Louisa May Alcott
Earlier in the novel in a chapter entitled "Castles in the Air," the March sisters imagined their future lives and the source of their greatest happiness. Meg, the oldest daughter, fantasizes about the glamour and privileges of wealth: "I should like a lovely house, full of all sorts of luxurious things — nice food, pretty clothes, handsome furniture, pleasant people, and heaps of money." Jo, the second daughter, associates happiness with fame and pictures herself as a published author: "... I think I shall write books, and get rich and famous." Amy, the youngest, is equally ambitious and aspires to win acclaim in the field of art: "to be an artist, and go to Rome, and do fine pictures, and be the best artist in the whole world." None of these castles in air, however, come to fruition. Instead the March sisters discover a greater source of happiness than wealth, fame, and social prestige. They begin to know the heartfelt joy their mother wishes upon them on her birthday, her hope that they too will someday live to see both their children's and grandchildren's happiness as the harvest of their lives — the cornucopia of love's blessings that beggars description.
To behold the joy of her grandchildren and her happily married daughters and to know that a lifetime of sowing and nurturing has produced such plentiful fruit testifies to the harvest of love that abounds in families. Alcott portrays the blessings of family, the fruitfulness of Christian marriage, and the vocations of motherhood and fatherhood as life's greatest prizes. It is not only Mrs. March's happiness that is replete and overflowing but also her daughters' deep sense of fulfillment as mothers and wives experiencing the gifts of love. Meg, who once hoped to marry into wealth, rejoices in the simple pleasures of domestic happiness that her modest home affords: "I asked for splendid things, to be sure, but in my heart I knew I should be satisfied if I had a little home, and John, and some dear children like these. I've got them all, thank God, and am the happiest woman in the world." This fulfillment of the deepest desires of the heart surpasses Meg's fanciful wishes about marriage to an affluent man.
Jo, who imagined herself a renowned author, "glancing from her good husband to chubby children," cannot contain her feelings: "there's no need for me to say it, for everyone can see that I'm far happier than I deserve." Blessed in her husband, children, and marriage, Jo finds her vocation joyous and her debt to her mother unrepayable: "... we never can thank you enough for the patient sowing and reaping you have done." Amy, grieving over her sick child, nevertheless acknowledges the richness of her married life, remarking that she once daydreamed of being a famous artist but now would never sacrifice her happiness in marriage for a career ("I would not alter it"), reassuring her mother, "So, in spite of my one cross, I can say with Meg, 'Thank God, I'm a happy woman.'" The actual experience of marriage exceeds all the "castles in the air" the sisters pictured in their minds as they ruminated about their future in terms of wealth, fame, and worldly success.
by Louisa May Alcott
Mrs. March passed on to her children not only a mother's unconditional love but also a timeless Christian wisdom about marriage and the family that never dates. When Jo and Amy quarrel and Jo stubbornly refuses to talk to her younger sister, Mrs. March advises, "My dear, do not let the sun go down upon your anger; forgive each other, help each other, and begin again tomorrow." When Meg feels exasperated after her first marital quarrel, Mrs. March counsels, "Watch yourself, be the first to ask pardon if you both err, and guard against the little piques, misunderstandings, and hasty words that often pave the way for bitter sorrow and regret." When Meg lets overwork rob her of cheerfulness, the mother tells the daughter to balance work and play, reminding Meg that she determines the mood and atmosphere of the home: "Go out more, keep cheerful as well as busy, for you are the sunshine maker of the family, and if you get dismal there is no fair weather." When the sisters feel envious of other girls who can afford style and elegance and imagine themselves at a disadvantage for marriage, their mother assures them, "Some of the best and most honored women I know were poor, but so love-worthy that they were not allowed to be old maids." The March sisters cannot thank their mother enough because of the wealth of love and treasury of wisdom they have received.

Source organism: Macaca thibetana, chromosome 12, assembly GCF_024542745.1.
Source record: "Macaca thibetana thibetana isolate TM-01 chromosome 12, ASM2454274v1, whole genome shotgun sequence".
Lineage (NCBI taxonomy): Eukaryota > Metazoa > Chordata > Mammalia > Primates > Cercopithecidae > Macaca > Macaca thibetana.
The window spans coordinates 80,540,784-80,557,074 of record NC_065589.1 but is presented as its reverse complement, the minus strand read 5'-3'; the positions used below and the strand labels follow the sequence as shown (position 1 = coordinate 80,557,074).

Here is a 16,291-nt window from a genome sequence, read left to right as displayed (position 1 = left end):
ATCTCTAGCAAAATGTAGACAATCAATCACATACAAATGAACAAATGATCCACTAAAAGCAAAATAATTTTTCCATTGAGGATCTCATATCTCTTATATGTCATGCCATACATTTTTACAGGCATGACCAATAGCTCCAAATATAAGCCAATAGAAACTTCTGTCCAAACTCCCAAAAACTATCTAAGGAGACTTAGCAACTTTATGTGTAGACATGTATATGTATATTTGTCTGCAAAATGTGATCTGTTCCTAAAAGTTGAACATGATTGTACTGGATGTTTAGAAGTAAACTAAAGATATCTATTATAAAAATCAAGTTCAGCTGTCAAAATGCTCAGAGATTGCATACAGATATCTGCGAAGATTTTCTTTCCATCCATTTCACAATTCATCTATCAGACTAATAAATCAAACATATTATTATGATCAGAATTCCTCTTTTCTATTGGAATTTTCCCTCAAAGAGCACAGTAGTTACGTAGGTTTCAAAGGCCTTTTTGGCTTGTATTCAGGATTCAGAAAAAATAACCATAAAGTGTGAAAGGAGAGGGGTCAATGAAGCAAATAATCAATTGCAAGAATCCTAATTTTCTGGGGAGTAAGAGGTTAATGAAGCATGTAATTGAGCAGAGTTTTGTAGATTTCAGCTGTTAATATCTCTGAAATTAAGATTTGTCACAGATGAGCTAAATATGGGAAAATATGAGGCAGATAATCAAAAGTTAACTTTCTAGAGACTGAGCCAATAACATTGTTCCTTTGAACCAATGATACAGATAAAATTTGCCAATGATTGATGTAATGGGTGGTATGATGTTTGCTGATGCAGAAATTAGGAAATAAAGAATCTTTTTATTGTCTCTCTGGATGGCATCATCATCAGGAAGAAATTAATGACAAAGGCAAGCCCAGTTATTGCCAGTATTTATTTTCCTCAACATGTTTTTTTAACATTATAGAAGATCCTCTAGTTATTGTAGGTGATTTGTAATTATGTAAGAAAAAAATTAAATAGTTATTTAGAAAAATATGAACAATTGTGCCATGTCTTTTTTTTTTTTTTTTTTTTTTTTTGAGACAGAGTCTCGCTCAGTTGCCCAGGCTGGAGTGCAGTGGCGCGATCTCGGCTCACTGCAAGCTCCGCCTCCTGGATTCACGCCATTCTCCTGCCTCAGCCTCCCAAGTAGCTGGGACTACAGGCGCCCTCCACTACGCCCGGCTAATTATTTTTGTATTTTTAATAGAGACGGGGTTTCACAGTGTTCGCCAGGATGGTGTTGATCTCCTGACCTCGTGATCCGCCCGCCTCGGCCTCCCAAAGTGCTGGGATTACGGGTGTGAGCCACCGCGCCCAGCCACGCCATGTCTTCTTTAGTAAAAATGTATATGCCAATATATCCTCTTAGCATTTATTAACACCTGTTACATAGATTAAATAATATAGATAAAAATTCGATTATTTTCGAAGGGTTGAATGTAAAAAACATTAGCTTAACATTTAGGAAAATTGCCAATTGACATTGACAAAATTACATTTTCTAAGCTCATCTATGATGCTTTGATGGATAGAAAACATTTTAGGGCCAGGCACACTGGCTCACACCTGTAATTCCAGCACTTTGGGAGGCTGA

The harvest of life, then, like the abundance of the orchard and field, evokes wonder at the bounty of Nature's fruitfulness and God's generosity. The joy of the harvest goes beyond "enough" or "sufficient" to "extra" and "more" — the cup of blessings that overflows when man sows but reaps beyond measure, when man gives without expecting to receive but receives more than he can count, when man does humble work but finds himself blessed by God's graces. In a postmodern world that trivializes, deconstructs, or reinvents marriage, that does not honor God's commandment to "be fruitful and multiply," and that does not honor motherhood or fatherhood as noble vocations, Little Women dares to reiterate the truth about one of "the permanent things" that feminists, ideologues, and the media avoid. In Jo's words as she, like her mother, feels the greatness of love in her life, "I do think that families are the most beautiful things in all the world!"
Mitchell A. Kalpakgian. "Louisa May Alcott's Little Women." Crisis Magazine (January 21, 2013).
Reprinted with permission of Crisis Magazine.
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